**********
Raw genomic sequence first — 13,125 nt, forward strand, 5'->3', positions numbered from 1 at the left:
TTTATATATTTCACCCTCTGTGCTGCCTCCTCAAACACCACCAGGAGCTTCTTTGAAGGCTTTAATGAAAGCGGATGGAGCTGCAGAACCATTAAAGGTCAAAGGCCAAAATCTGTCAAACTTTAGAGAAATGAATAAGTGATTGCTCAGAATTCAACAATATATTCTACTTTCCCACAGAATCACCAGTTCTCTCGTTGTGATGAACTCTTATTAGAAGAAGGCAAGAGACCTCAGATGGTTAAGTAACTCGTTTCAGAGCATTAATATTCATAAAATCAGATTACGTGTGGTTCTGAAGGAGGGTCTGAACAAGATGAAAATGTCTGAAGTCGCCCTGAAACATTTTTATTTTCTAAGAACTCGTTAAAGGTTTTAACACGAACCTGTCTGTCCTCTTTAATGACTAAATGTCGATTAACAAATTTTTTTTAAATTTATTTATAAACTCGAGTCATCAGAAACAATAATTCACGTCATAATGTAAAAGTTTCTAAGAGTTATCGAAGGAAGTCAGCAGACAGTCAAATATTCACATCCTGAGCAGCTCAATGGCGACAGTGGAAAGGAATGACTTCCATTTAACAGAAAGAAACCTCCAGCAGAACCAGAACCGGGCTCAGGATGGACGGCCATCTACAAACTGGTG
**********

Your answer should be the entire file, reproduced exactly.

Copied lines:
Raw genomic sequence first — 13,125 nt, forward strand, 5'->3', positions numbered from 1 at the left:
TTTATATATTTCACCCTCTGTGCTGCCTCCTCAAACACCACCAGGAGCTTCTTTGAAGGCTTTAATGAAAGCGGATGGAGCTGCAGAACCATTAAAGGTCAAAGGCCAAAATCTGTCAAACTTTAGAGAAATGAATAAGTGATTGCTCAGAATTCAACAATATATTCTACTTTCCCACAGAATCACCAGTTCTCTCGTTGTGATGAACTCTTATTAGAAGAAGGCAAGAGACCTCAGATGGTTAAGTAACTCGTTTCAGAGCATTAATATTCATAAAATCAGATTACGTGTGGTTCTGAAGGAGGGTCTGAACAAGATGAAAATGTCTGAAGTCGCCCTGAAACATTTTTATTTTCTAAGAACTCGTTAAAGGTTTTAACACGAACCTGTCTGTCCTCTTTAATGACTAAATGTCGATTAACAAATTTTTTTTAAATTTATTTATAAACTCGAGTCATCAGAAACAATAATTCACGTCATAATGTAAAAGTTTCTAAGAGTTATCGAAGGAAGTCAGCAGACAGTCAAATATTCACATCCTGAGCAGCTCAATGGCGACAGTGGAAAGGAATGACTTCCATTTAACAGAAAGAAACCTCCAGCAGAACCAGAACCGGGCTCAGGATGGACGGCCATCTACAAACTGGTG